Great news: I just now received a State Department waiver to discuss a media property other than "Mad Men." Granted, I can only do so between the hours of 1 p.m. and 1:10 p.m. EST, and I have to imbue my commentary with the type of fawning, almost-smart critic-speak that "Mad Men" automatically triggers (By showing us how we were then, it tells us so very much about how we are now). But for a few minutes, at least, I can escape the suffocating media blitz and meditate on something other than the nuanced depiction of how longstanding gender roles mutated in the ad-agency workplace. I feel as unfettered as an Ebert.
The shows I settled on, tragically, don't offer any insight into our gradual evolution into a blithe consumer culture, nor do they wow us by depicting the precise appropriate brand of stainless-steel teapot used during the eras chronicled therein. What they do, easily and unabashedly, is entertain. That's why I turn on the Telly Vision: to be entertained. If I wanted to learn about the sexual-politico-societal shifts of the early 1960s, I'd stalk Joan Baez.
Anyway, the two shows that lured me and promptly won me over are laugh-track-retardant newbie "Community" and quirky-little-spy-yarn-that-could "Chuck." But I'm just as interested in discussing the ways that their dunce-cap network sugar daddy is attempting to promote them.
Early reveal on Facebook
"Community" formally debuts on Sept. 17. But realizing that it has something special on its hands, NBC has first unveiled the show on Facebook, kinda like how Fox quickly gleaned the breakout potential of "Glee" and rushed it onto the airwaves in May.
I don't understand the strategy, especially since anyone who visits the logical nesting spots for "Community" (Hulu and NBC.com) will come away empty, but anything that gets the show in front of a wider audience can't be a bad thing. So a bunch of would-be watchers will have to join Facebook and then disable its disclose-embarrassing-things-you-bought function -- that's a small price to pay for a six-weeks-early preview. It only airs on Facebook through tomorrow afternoon, so get on this pronto.
Whether the Facebook intro generates the OMG LMAO buzz that NBC so clearly craves, "Community" arrives as fully formed as any comedy since the dearly departed "Arrested Development." Set at a community college outside Denver, the show follows a ragtag collection of self-unaware narcissists as they stumble from one merrily idiotic scenario to the next. I cannot understate the skill with which it's crafted. For instance, "Community" succinctly defines each of its central characters within the show's first 90 seconds (I was most tickled by the description of Chevy Chase's Ty-Webb-at-65 buffoon as a member of a group of "old people keeping their minds active as they circle the drain of eternity"). It somehow mines fresh giggles from such tired targets as text messaging and Ben Affleck, all the while strenuously eschewing everybody-hugs-at-the-end sentimentality.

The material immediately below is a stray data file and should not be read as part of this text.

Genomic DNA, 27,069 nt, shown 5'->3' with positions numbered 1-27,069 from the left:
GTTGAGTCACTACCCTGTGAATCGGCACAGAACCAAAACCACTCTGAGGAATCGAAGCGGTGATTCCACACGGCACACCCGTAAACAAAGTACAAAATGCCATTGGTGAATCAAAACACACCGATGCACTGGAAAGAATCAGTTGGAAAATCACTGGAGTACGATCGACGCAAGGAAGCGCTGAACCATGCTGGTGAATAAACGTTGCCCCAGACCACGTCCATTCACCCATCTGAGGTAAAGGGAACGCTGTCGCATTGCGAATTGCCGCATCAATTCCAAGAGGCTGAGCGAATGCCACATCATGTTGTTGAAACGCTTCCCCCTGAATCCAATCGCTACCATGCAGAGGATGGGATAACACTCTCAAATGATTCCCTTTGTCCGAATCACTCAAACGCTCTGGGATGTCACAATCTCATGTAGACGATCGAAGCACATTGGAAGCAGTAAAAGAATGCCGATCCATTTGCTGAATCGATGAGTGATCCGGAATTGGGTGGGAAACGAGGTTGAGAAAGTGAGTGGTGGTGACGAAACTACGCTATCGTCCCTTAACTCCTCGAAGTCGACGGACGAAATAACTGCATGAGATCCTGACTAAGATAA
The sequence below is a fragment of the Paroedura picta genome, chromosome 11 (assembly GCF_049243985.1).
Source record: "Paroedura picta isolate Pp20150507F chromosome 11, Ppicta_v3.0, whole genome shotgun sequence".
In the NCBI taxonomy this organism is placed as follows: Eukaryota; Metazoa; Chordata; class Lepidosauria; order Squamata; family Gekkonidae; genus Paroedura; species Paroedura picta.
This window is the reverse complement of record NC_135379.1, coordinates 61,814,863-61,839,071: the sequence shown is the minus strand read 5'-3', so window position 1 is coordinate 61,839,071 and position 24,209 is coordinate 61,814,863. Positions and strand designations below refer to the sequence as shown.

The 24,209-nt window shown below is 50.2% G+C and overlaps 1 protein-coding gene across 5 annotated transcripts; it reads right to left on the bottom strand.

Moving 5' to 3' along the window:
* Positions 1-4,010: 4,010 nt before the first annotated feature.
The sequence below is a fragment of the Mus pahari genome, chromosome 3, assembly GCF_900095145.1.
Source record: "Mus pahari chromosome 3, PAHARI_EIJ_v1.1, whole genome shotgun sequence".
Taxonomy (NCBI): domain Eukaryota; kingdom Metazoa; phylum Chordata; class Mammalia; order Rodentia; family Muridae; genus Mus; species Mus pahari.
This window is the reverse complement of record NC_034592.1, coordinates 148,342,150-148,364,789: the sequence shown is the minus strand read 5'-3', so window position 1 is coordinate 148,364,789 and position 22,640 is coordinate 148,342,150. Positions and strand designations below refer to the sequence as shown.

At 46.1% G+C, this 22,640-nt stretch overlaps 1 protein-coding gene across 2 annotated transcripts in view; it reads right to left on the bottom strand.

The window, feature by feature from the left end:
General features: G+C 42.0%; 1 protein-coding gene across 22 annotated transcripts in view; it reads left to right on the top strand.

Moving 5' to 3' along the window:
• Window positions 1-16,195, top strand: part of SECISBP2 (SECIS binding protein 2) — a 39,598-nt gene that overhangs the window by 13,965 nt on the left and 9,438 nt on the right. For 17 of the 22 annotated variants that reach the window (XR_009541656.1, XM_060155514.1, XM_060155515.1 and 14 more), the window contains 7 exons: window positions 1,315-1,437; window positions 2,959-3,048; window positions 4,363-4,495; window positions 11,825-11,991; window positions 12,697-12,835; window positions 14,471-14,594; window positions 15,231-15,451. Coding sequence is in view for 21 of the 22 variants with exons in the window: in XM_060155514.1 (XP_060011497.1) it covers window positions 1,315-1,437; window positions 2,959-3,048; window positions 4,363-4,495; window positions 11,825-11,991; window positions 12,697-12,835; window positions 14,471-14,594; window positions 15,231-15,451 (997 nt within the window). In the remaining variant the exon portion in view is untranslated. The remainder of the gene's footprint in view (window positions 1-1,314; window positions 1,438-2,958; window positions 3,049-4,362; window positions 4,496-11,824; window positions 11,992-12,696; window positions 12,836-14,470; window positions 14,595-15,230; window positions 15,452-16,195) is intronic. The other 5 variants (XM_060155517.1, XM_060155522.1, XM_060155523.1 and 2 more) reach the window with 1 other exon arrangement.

The cast handles the material with great care, underplaying its absurdity. You won't find a better comic ensemble on TV outside "30 Rock." Chase, for all his unfortunate career choices and public assholery, remains one of the most sublime deadpan bumblers of this or any other era. If the pilot episode is any indication, "Community" should lap the stillborn "Parks and Recreation" and "The Office" (boring now that it wants us to simultaneously care about and laugh at its characters) by early October.
Good news for latecomers
It's too much for me to ask that NBC would pair "Chuck" with "Community" and "30 Rock," I imagine. I say that as a complete newcomer to "Chuck," which I'd been avoiding mostly out of stubbornness. After being told by 203,847 people that failure to watch the show would render my life humorless and incomplete, I went out of my way to avoid it. Of course, that stroke of self-defeating brilliance came from a guy who withheld attention, affection and/or alimony payments from anybody who refused to lap at the trough of "The Wire."
I sure wish I'd checked out "Chuck" earlier, because now I've got 42 hours of DVD consumption ahead of me. The central premise may seem like high-concept goofballery -- government secrets are accidentally downloaded into a nerd-boy's noggin -- but "Chuck" doesn't take it too seriously. Yes, the show has a bit too much heart for its own good and features the obligatory love triangle, but the cliché nature of those elements is more than neutralized by an easy rhythm all its own. It's one part "Get Smart" and one part "Ed" (a show, incidentally, from which "Chuck" could learn a few "here's what not to do after season two" lessons).
Happily for latecomers like me, NBC has stuck with "Chuck" and seems intent on growing its cult audience into a ... uh, slightly larger cult audience. The latest volley in that campaign is an unprecedented second network-sponsored website, ChuckMeOut. With its polls about plot developments and videos featuring show insiders, the site caters to the core believers. At the same time, it highlights for newbies the tone and 'tude that make "Chuck" so compulsively clever.
ChuckMeOut.com is neither unique nor spectacular, but it's reassuring to see a media behemoth like NBC lift more than a token pinky to celebrate a property in which it believes. Combined with its continued support of the ratings-challenged "Friday Night Lights," NBC is fighting the good fight on behalf of the shows that deserve it. It's too bad that most everything else is about to be buried in the polite-laughter avalanche that Jay Leno's nightly whimsyfest will unleash.